The mane attraction in cinemas next week is Andrew Haigh’s film adaptation of Willy Vlautin’s novel Lean On Pete, the story of a teenage boy and the horse he rescues.

If there’s any justice, audiences will gallop rather than trot to see it. Anyone who hasn’t read the book could be forgiven for expecting an inspirational, uplifting tale. Maybe, like the kid in Carroll Ballard’s beautiful, dialogue-light 1979 film The Black Stallion, the hero of Lean On Pete will train his four-legged companion to be a champion racehorse. But that isn’t how things turn out. Not even close. Haigh’s picture has more in common with Au hasard Balthazar, Bresson’s plaintive 1966 study of the sad life of a donkey, or Ken Loach’s Kes. Boy and horse help alleviate the other’s loneliness and suffering, at least in the short term, but they reflect it too.

That’s also the role of the horse that 15-year-old Mia (Katie Jarvis) finds tied up in Fish Tank, and attempts to liberate. As its title suggests, Andrea Arnold’s 2009 drama is not short on nature metaphors; there’s also a dog called Tennents, and a carp that meets a sticky end. To be honest, the horse is probably pushing things a bit. Don’t you see? It’s really Mia and she wants to set it free because she herself yearns to be emancipated! Yeah, yeah, we get it. But such objections count for little next to the sheer physical might of a horse on screen. There’s no getting around it. Did you ever see a horse that didn’t exude awesomeness, magnificence and film-star charisma? They’ve got what it takes.

Trigger was first out the gate. Though when Olivia de Havilland rode him in The Adventures of Robin Hood, he was still going by the name Golden Cloud, which sounds uncomfortably like an obscure sexual practice. Roy Rogers coughed up $2,500 to buy him, then changed the animal’s name when his co-star Smiley Burnette remarked that the beast was “quick on the trigger.” It stuck. Trigger and Rogers first appeared together in 1938 in Under Western Stars. Down the years, other horses sometimes stood in for him, so estimates vary as to how many appearances the horse-formerly-known-as-Golden-Cloud actually made. You’d need a photo finish, though, to tell the difference.

A horse plays a vital part in Valeska Grisebach’s recent Western, a tense and mysterious study of German labourers working in Bulgaria. The title demands at least one horse, I suppose, as well as the various macho stand-offs that occur in the course of the film, but its presence introduces an air of nobility and calm amidst the general lawlessness. “Horses make everything alright,” says a character in Willy Vlautin’s most recent novel, Don’t Skip Out On Me, and you’d have to agree. When the horse in Western is imperilled, you know trouble is a-coming. Look what happened in The Godfather.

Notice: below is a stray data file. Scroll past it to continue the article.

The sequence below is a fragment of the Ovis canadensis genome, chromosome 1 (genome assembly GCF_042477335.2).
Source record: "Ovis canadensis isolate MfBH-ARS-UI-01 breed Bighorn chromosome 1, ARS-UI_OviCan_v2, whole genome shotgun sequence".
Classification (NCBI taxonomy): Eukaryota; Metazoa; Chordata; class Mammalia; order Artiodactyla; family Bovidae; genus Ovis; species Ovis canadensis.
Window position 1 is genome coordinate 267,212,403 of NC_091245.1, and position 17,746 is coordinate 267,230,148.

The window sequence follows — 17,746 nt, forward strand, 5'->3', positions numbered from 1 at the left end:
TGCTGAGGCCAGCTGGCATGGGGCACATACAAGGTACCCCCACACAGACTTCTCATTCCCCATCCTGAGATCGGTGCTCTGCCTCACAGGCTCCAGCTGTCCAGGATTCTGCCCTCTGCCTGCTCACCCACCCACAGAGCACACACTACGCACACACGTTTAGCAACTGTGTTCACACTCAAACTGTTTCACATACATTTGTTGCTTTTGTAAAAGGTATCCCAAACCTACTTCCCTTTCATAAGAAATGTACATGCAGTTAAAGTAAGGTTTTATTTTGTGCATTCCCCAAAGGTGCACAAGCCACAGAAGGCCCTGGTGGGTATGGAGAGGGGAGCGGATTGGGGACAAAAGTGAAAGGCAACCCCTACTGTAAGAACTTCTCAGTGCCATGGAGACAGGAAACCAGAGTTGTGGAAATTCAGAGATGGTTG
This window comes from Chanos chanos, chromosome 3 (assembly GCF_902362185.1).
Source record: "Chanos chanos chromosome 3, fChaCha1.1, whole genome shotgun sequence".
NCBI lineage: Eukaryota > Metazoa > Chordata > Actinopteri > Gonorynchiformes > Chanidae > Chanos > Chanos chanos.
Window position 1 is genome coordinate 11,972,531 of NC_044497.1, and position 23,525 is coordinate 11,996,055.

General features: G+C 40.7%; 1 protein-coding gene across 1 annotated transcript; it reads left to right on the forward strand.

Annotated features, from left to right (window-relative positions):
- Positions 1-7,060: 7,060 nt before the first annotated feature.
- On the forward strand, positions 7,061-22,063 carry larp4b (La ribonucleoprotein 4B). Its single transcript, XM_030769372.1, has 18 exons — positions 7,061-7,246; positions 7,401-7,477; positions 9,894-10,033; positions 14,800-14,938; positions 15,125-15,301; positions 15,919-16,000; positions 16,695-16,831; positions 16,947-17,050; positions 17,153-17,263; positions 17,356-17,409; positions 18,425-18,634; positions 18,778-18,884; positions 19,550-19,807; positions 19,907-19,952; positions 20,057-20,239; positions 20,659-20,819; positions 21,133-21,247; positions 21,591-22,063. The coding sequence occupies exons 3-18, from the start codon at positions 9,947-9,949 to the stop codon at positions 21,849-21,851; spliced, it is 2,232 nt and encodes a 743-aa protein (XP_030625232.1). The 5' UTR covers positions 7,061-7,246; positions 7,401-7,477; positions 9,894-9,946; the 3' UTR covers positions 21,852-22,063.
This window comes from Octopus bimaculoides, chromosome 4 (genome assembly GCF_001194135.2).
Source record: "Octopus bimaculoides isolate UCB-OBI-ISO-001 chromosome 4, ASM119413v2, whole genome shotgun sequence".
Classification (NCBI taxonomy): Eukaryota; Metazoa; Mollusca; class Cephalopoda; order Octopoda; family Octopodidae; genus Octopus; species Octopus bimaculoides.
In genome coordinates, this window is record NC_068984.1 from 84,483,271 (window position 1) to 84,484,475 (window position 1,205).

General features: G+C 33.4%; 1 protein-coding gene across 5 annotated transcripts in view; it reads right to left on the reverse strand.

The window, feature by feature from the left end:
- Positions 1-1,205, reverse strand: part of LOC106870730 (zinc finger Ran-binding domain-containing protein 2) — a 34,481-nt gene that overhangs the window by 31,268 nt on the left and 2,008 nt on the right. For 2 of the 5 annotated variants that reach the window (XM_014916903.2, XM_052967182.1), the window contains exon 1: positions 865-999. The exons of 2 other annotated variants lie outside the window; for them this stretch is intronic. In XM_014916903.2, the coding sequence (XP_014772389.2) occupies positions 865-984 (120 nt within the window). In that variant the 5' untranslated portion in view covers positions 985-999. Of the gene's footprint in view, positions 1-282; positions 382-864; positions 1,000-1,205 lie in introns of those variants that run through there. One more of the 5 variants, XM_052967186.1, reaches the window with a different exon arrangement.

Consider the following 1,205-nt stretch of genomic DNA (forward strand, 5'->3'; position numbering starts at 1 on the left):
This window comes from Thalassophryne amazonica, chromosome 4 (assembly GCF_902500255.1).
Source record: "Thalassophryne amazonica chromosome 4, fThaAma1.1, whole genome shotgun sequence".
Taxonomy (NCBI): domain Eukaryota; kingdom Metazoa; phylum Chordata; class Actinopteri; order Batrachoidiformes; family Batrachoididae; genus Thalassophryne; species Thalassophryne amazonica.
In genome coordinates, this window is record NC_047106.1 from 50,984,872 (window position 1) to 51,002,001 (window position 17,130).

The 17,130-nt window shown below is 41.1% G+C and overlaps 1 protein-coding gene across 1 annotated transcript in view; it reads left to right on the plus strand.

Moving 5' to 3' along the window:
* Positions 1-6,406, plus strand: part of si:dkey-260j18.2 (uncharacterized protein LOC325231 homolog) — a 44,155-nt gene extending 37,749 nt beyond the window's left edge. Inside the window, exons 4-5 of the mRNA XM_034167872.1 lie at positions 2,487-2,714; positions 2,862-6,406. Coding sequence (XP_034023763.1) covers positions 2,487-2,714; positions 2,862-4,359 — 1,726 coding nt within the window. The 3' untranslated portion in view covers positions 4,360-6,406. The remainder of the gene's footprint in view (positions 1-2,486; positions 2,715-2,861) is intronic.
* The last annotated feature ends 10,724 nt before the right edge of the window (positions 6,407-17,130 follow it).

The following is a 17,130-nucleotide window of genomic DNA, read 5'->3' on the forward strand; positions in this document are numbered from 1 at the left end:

Horse sense tells you these creatures have got to be respected. In the sort-of Bond movie Never Say Never Again (essentially a second adaptation of Thunderball, made possible due to complicated copyright reasons pertaining to the original novel), there’s a nasty stunt in which a horse leaps from a great height into the ocean, hitting the water upside down. There was a furore about it at the time of release in 1983 and it tends to be excised on those rare occasions when the film is screened today. Quite right, too. The filmmakers’ cavalier attitude toward animal safety really takes the Seabiscuit.

Equine enthusiasts aren’t short of cinematic opportunities to indulge their passion—everything from National Velvet and International Velvet to War Horse, Phar Lap and The Horse Whisperer. Among the various incarnations of Black Beauty, allow me to flag up the 1994 version, adapted and directed by Caroline Thompson, the pen behind Edward Scissorhands. Sadly it has no trace of the stirring theme music from the 1970s television series (surely a contender for greatest TV theme ever) but there is ample compensation in Alan Cummings’s gentle Scottish lilt, which gives Beauty’s internal monologue the ebbing rhythm of a bedtime story. Human roles are shaved bare but David Thewlis gets the sweetest moment, when Beauty steals his doorstep sandwich, gambols about with it victoriously, then showers him in a confetti of crumbs.

Jockeying for position with all these movie horses, though, are some that don’t exist anywhere except in the imagination. I’m referring, of course, to the invisible ones on which King Arthur rides through medieval England in Monty Python and the Holy Grail while his servant follows nearby, clapping together two halves of a coconut shell. This was the ultimate case of necessity being the mother of comic invention, since the budget wouldn’t stretch to actual horses. It’s just a shame that when Arthur later encounters three fabled knights, their catchphrase turns out to be “Nii!” rather than “neigh.”

Lean On Pete opens 4 May. Western is on release.

Ryan Gilbey is the New Statesman's film critic. He is also the author of It Don't Worry Me (Faber), about 1970s US cinema, and a study of Groundhog Day in the "Modern Classics" series (BFI Publishing). He was named reviewer of the year in the 2007 Press Gazette awards and is Film Critic in Residence at Falmouth University.